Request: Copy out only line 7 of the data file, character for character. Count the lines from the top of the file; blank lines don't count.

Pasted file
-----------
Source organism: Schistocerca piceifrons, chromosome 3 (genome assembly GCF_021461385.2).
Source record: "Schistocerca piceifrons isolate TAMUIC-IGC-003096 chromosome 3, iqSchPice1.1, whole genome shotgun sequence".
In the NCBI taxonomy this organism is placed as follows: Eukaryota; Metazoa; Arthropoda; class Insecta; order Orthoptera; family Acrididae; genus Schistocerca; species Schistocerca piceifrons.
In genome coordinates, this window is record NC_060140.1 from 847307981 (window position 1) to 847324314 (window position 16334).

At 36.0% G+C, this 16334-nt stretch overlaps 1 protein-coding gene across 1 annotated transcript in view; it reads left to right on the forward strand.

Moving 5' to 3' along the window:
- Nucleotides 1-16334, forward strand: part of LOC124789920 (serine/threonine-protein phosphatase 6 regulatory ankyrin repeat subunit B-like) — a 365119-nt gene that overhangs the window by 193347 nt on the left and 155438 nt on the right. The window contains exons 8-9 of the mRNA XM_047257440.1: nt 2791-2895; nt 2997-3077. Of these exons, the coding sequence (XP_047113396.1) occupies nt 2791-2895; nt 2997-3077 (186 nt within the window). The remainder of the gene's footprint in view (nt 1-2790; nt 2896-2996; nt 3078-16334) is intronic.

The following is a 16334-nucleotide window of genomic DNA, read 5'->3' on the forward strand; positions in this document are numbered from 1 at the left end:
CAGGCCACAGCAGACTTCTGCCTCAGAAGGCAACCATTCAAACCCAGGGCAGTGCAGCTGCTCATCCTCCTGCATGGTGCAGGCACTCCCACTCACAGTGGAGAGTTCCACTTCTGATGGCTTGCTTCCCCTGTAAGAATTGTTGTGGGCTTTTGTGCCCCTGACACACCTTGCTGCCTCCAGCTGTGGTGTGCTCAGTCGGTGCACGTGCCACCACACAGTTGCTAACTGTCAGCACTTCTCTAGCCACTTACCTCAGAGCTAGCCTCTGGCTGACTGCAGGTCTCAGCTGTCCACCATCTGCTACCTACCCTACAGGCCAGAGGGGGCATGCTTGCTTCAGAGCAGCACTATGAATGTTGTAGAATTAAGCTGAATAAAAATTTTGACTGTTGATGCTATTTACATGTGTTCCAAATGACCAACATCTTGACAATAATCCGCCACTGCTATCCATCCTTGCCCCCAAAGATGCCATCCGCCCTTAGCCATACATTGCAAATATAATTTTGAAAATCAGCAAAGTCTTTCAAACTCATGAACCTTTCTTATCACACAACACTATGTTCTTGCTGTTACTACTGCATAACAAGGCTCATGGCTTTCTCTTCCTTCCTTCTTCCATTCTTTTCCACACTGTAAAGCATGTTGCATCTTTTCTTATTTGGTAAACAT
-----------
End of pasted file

- Nucleotides 1-16334, forward strand: part of LOC124789920 (serine/threonine-protein phosphatase 6 regulatory ankyrin repeat subunit B-like) — a 365119-nt gene that overhangs the window by 193347 nt on the left and 155438 nt on the right. The window contains exons 8-9 of the mRNA XM_047257440.1: nt 2791-2895; nt 2997-3077. Of these exons, the coding sequence (XP_047113396.1) occupies nt 2791-2895; nt 2997-3077 (186 nt within the window). The remainder of the gene's footprint in view (nt 1-2790; nt 2896-2996; nt 3078-16334) is intronic.